Setting Up Speech Recognition in Word 2002

Word is fully speech-capable software, but you need to set it up first; speech recognition isn't installed until you activate it. So keep the Word (or Microsoft Office) CD handy.

On the hardware side, your computer needs a microphone, such as one of those headset microphones, which you can find at most office supply stores. That way, you can squeeze it onto your skull and talk without having to hold the microphone.

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Do not use a microphone you have to hold in your hand. That picks up too much "hand noise" and end up frustrating you more than helping.

Configuring Word to listen to you

To direct Word to add its Speech module, choose
Tools-->Speech from the menu. (This command also installs the Speech module for all of Microsoft Office, should you be so lucky.)

Word may beg for its CD-ROM. The CD is necessary to install the speech files that weren't originally installed with Word. Heed the instructions on the screen.

The final step is . . . training.

Oh, no — training!

Training is the process of teaching Word to understand your voice. You read sample text and Word listens. The more you do it, the better Word gets at understanding you. It takes a while, and it dries out your mouth, so keep a glass of water handy. But if you want this speech thing to work, you have to train.

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  • Please use your regular voice when training Word. If you use your Donald Duck or Popeye voices, you have to sound like Donald Duck or Popeye when you do your word processing. This may not have the amusing effect you desire.

  • Supposedly, the more you train Word, the easier it can understand you. Supposedly.

  • Expect training to take about an hour or so.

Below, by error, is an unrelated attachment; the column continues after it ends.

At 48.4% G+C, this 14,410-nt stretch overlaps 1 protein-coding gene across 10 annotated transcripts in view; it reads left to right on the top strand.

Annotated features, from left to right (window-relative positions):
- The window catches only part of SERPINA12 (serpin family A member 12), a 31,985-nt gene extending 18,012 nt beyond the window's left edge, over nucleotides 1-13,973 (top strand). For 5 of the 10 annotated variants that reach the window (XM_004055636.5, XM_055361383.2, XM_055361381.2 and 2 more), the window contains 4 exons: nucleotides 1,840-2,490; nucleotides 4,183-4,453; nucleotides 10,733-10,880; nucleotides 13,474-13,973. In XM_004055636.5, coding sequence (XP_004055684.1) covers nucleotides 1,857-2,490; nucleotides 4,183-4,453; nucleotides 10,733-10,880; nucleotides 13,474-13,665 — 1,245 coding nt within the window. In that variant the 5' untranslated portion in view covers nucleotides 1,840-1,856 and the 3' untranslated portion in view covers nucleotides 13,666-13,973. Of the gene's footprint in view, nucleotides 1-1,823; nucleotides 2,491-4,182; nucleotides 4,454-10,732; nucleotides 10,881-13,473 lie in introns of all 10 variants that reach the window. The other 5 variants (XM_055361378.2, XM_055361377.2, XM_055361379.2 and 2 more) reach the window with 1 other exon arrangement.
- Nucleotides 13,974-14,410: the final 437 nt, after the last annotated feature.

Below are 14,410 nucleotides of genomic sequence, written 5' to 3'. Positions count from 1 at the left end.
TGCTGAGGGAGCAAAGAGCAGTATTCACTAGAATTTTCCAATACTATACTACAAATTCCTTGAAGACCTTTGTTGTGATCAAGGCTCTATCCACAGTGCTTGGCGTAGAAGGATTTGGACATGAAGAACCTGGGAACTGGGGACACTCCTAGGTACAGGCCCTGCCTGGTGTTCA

• To continue training Word after the initial go-round, you need to use the Control Panel's Speech icon. Open that icon and, in the Speech Properties/Speech Recognition dialog box, click the Train Profile button, and work through the wizard.

Getting ready for dictation

With speech recognition all set up and ready to go, strap on your microphone and choose Tools-->Speech from the menu. The Speech (really called Language) toolbar appears. This is your main clue that Word is listening to your every utterance. (Some people find that their breathing produces the word and and that laughing makes Word write the word up.)

The most important button on the Speech toolbar is the Microphone button. That's what turns the microphone on and off. After all, there are times when you want to just sit and not have your comments (or breathing) appear in your document. (Up! Up! Up!) When the microphone is turned off, the toolbar shortens.

To turn the microphone back on, click the Microphone button again, and the toolbar lengthens to normal size.

Next to the Microphone button, you most likely use these items on the toolbar:

The Correction button is used when you're reviewing text. It allows you to hear which word you spoke and, optionally, correct it to something else.

The Dictation button directs Word to listen to you and type the words you say.